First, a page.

The Versatile Test Reactor Debate: Round 2

June 11, 2018 | 4:03 pm
Ed Lyman
Director, Nuclear Power Safety

In mid-February, the House of Representatives passed the “Nuclear Energy Research Infrastructure Act of 2017” (H.R. 4378). It authorizes the secretary of energy to spend nearly $2 billion to build and begin operating a facility called a “versatile, reactor-based fast neutron source” by the end of 2025 “to the maximum extent practicable.” The purpose of the facility would be to provide an intense source of fast neutrons that could be used by startup companies developing fast reactors for power production. Current US power and test reactors do not generate large quantities of fast neutrons.

However, the facility itself would be a fairly large, experimental fast neutron reactor, likely fueled with weapon-usable plutonium, and would pose significant security and safety risks. H.R. 4378 authorizes the Department of Energy (DOE) to construct this facility, now known as the “Versatile Test Reactor” (VTR), without really knowing how much it would cost or how long it would take, let alone whether there was a significant need for it in the first place. In fact, at the time of the bill’s passage in the House, the DOE had not even begun to conduct such an analysis. This is bad public policy.

Even though H.R. 4378 has not yet become law, Congress is already funding the VTR program. The DOE requested $10 million in its Fiscal Year 2018 budget request for preliminary studies of the VTR and $15 million in its Fiscal Year 2019 budget request to begin “preconceptual design development.” But the FY 2018 omnibus budget bill that President Trump signed into law in March provided the DOE with $35 million—$25 million more than the DOE requested. In FY 19, while Senate appropriators would only provide the DOE with its $15 million request, the House has voted to give the VTR $65 million. And Congressman Randy Weber (R-TX), a co-sponsor of H.R. 4378, is pushing to increase the final FY 19 appropriation to $100 million.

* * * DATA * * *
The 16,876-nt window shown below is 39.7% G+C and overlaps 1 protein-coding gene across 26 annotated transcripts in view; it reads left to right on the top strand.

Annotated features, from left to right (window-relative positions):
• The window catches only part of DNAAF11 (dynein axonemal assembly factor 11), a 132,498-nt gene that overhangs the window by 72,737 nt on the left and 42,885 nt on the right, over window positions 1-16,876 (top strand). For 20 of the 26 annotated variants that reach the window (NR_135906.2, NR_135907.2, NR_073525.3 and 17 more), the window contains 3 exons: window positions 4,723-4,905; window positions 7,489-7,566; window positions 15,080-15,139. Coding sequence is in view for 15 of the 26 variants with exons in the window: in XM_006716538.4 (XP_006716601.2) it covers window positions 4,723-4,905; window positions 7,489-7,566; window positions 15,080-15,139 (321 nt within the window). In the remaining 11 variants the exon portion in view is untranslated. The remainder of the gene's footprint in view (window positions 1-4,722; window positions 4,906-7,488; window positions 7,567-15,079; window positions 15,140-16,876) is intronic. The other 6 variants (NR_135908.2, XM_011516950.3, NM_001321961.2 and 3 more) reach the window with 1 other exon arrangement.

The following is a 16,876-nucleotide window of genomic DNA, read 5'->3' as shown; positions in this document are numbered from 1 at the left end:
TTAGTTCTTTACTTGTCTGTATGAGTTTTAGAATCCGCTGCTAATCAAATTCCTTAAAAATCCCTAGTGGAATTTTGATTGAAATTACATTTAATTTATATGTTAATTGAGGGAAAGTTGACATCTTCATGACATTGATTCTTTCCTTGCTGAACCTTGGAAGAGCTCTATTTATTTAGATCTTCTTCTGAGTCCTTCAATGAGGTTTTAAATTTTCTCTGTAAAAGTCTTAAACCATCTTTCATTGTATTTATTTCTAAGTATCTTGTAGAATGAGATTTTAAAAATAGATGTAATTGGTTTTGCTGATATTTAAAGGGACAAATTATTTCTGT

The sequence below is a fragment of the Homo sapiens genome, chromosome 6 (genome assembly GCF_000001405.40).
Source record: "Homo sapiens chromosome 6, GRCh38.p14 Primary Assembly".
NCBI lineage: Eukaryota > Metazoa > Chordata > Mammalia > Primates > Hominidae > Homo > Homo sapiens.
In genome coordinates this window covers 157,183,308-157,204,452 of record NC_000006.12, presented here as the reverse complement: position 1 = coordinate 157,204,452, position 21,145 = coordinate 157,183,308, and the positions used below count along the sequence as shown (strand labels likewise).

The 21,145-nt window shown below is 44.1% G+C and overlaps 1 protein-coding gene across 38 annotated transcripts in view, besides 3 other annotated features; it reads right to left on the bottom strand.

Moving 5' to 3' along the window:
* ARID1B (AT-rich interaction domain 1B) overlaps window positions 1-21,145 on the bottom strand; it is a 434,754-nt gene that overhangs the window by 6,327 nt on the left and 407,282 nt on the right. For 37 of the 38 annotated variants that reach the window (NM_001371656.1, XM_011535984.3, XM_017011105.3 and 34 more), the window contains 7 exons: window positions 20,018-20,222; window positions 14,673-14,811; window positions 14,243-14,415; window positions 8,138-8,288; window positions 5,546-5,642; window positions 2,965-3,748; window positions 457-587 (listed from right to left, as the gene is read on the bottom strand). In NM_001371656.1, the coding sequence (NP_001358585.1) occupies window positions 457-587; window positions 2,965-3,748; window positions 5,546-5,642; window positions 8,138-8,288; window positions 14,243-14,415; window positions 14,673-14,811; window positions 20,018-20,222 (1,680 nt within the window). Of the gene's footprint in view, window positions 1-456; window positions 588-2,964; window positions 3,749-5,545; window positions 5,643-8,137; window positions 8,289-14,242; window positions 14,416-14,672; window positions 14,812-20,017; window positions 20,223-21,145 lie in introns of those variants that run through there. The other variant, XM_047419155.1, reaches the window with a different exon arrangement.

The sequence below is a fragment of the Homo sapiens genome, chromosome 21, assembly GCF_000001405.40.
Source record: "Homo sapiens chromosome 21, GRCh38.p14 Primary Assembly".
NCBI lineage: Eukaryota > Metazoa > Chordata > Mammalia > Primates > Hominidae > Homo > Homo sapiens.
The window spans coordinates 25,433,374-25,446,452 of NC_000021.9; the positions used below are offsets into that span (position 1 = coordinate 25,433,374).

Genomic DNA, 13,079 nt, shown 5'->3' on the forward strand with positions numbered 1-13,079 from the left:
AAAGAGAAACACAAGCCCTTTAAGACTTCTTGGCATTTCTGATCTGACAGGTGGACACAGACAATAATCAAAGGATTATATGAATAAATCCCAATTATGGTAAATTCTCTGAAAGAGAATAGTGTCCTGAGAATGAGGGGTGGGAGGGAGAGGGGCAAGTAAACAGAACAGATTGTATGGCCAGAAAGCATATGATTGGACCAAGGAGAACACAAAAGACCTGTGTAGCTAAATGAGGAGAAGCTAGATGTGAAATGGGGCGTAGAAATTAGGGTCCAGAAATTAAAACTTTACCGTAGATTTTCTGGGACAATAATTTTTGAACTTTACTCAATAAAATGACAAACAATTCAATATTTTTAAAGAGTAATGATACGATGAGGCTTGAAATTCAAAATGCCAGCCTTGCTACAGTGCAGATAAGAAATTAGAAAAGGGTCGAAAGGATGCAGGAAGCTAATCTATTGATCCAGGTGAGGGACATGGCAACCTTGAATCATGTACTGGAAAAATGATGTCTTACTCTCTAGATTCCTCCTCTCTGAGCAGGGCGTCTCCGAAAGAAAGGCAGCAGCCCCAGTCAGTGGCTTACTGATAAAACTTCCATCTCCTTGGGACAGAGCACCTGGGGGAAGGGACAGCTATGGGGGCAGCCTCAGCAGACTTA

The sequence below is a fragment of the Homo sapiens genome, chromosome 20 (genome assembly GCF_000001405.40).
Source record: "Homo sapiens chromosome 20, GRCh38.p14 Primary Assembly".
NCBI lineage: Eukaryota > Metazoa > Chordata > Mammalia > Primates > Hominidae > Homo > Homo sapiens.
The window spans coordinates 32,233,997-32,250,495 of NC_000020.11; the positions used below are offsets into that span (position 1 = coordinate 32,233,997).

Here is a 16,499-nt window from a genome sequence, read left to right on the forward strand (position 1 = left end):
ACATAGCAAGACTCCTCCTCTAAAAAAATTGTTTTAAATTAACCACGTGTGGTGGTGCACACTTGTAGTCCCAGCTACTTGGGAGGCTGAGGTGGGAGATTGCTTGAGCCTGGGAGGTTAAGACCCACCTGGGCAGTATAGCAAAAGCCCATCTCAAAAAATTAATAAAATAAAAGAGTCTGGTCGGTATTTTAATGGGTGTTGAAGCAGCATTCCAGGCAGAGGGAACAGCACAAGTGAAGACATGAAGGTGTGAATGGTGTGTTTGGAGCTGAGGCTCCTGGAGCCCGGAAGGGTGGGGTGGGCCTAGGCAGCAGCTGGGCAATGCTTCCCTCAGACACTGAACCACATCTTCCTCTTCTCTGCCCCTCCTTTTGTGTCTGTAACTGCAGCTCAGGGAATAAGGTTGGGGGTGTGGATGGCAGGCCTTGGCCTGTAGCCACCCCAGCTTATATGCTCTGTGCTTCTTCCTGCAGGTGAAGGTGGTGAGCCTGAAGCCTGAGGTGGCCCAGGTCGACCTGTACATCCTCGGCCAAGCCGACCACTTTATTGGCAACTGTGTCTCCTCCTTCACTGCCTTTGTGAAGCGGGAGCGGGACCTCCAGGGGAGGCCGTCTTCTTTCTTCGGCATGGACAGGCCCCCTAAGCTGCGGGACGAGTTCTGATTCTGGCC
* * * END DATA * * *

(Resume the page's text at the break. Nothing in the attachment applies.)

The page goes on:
It is unclear what DOE could even do with all that money at this early stage of the project.

According to DOE official John Herczeg, the agency only began in April to determine the VTR’s “true cost and schedule” and will not decide whether to build it until after the study is completed in 2021. Congress should stop pressuring the DOE to move forward on construction of the VTR before this analysis is done. And the DOE should use some of the extra money to conduct a nonproliferation and nuclear terrorism impact assessment of the VTR.

In response to my February blog post criticizing the VTR project, the Idaho National Laboratory (INL), the DOE facility where the VTR would likely be housed, issued a “technical rebuttal” containing numerous inaccuracies and misleading assertions.

More information has come out about the VTR project since I posted my critique that confirms many of my points. I have  issued a reply to INL’s rebuttal. Hopefully, it will shed more light on the substantial risks and questionable benefits of the VTR project.